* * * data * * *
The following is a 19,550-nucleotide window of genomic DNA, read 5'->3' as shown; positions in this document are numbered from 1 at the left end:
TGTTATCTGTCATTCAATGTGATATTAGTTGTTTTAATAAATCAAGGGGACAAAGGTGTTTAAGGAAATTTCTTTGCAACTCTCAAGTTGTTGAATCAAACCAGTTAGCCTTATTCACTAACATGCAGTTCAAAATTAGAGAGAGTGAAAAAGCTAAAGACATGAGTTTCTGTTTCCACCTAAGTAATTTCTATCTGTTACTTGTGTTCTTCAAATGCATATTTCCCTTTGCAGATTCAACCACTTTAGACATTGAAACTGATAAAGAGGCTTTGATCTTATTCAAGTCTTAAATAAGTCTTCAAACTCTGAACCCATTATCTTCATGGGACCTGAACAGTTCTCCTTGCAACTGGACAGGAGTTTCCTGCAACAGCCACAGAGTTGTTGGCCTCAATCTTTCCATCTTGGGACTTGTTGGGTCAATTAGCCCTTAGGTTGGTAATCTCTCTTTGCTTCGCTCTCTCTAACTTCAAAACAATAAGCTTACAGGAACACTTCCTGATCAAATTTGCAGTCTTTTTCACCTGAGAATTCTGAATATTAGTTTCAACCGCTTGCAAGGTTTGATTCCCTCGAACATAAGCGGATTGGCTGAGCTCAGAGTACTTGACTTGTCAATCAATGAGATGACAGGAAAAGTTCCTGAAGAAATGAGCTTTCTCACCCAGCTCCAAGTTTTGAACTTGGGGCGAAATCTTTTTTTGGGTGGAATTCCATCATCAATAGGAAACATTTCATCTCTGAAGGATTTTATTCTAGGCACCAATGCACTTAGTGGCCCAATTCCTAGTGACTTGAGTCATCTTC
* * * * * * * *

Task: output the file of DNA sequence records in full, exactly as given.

The following is a 19,550-nucleotide window of genomic DNA, read 5'->3' as shown; positions in this document are numbered from 1 at the left end:
TGTTATCTGTCATTCAATGTGATATTAGTTGTTTTAATAAATCAAGGGGACAAAGGTGTTTAAGGAAATTTCTTTGCAACTCTCAAGTTGTTGAATCAAACCAGTTAGCCTTATTCACTAACATGCAGTTCAAAATTAGAGAGAGTGAAAAAGCTAAAGACATGAGTTTCTGTTTCCACCTAAGTAATTTCTATCTGTTACTTGTGTTCTTCAAATGCATATTTCCCTTTGCAGATTCAACCACTTTAGACATTGAAACTGATAAAGAGGCTTTGATCTTATTCAAGTCTTAAATAAGTCTTCAAACTCTGAACCCATTATCTTCATGGGACCTGAACAGTTCTCCTTGCAACTGGACAGGAGTTTCCTGCAACAGCCACAGAGTTGTTGGCCTCAATCTTTCCATCTTGGGACTTGTTGGGTCAATTAGCCCTTAGGTTGGTAATCTCTCTTTGCTTCGCTCTCTCTAACTTCAAAACAATAAGCTTACAGGAACACTTCCTGATCAAATTTGCAGTCTTTTTCACCTGAGAATTCTGAATATTAGTTTCAACCGCTTGCAAGGTTTGATTCCCTCGAACATAAGCGGATTGGCTGAGCTCAGAGTACTTGACTTGTCAATCAATGAGATGACAGGAAAAGTTCCTGAAGAAATGAGCTTTCTCACCCAGCTCCAAGTTTTGAACTTGGGGCGAAATCTTTTTTTGGGTGGAATTCCATCATCAATAGGAAACATTTCATCTCTGAAGGATTTTATTCTAGGCACCAATGCACTTAGTGGCCCAATTCCTAGTGACTTGAGTCATCTTC